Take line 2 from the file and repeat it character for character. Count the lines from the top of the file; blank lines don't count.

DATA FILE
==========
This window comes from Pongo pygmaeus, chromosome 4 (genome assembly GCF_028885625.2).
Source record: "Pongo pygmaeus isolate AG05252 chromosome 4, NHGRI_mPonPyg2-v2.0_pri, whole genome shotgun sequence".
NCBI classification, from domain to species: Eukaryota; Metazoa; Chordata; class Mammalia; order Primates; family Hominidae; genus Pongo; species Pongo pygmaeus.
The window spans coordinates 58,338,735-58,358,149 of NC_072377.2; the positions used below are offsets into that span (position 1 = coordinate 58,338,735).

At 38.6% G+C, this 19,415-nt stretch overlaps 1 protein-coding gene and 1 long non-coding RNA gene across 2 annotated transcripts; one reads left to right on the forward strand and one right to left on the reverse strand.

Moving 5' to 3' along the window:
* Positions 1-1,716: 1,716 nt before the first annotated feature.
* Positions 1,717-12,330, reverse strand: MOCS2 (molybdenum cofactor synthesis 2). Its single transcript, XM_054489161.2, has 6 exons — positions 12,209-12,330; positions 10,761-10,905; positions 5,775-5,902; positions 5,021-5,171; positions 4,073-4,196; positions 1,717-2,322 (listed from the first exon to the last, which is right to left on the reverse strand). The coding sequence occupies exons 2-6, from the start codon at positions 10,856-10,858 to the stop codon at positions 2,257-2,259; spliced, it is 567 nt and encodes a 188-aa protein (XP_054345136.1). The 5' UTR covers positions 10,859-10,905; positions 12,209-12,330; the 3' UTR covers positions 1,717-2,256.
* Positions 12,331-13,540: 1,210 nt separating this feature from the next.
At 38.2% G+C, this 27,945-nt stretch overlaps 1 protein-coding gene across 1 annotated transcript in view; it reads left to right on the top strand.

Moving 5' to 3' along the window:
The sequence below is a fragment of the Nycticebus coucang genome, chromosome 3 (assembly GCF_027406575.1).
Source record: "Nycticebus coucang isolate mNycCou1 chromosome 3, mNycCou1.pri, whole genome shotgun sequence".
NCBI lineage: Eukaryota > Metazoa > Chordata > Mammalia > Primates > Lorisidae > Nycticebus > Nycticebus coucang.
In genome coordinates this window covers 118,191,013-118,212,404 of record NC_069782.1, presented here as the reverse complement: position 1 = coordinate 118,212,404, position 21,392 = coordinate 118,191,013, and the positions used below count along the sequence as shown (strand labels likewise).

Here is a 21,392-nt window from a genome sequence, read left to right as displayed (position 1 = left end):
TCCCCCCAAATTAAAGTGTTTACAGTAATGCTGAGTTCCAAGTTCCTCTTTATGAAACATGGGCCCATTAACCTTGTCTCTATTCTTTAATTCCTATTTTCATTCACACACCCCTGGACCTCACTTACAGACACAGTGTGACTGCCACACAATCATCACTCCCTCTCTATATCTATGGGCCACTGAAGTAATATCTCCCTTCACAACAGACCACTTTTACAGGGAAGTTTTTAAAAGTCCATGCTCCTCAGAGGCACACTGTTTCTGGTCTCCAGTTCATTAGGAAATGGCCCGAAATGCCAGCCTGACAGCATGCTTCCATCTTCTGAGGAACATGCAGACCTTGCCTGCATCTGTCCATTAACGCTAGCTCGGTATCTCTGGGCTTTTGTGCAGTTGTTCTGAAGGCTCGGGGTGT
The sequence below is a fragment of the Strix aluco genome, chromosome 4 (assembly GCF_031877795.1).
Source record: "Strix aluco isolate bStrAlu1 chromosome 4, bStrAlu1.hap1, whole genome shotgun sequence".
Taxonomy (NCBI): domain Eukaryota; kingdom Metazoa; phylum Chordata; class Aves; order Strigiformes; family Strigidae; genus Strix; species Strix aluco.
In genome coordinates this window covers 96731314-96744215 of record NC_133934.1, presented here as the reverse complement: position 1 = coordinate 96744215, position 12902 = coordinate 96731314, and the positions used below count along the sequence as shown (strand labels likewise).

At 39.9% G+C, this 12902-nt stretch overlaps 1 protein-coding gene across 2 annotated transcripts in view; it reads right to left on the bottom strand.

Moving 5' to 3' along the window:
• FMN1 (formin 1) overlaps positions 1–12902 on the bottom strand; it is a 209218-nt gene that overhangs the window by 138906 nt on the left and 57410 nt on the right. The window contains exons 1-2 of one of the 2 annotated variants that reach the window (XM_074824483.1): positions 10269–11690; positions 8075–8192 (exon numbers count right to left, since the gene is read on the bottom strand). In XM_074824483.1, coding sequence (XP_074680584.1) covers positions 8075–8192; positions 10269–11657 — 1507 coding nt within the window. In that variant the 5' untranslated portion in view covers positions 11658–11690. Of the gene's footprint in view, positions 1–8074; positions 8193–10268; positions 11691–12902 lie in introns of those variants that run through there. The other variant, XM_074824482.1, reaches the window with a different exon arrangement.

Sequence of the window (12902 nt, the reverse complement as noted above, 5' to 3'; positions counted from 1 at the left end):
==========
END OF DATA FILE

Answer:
Source record: "Pongo pygmaeus isolate AG05252 chromosome 4, NHGRI_mPonPyg2-v2.0_pri, whole genome shotgun sequence".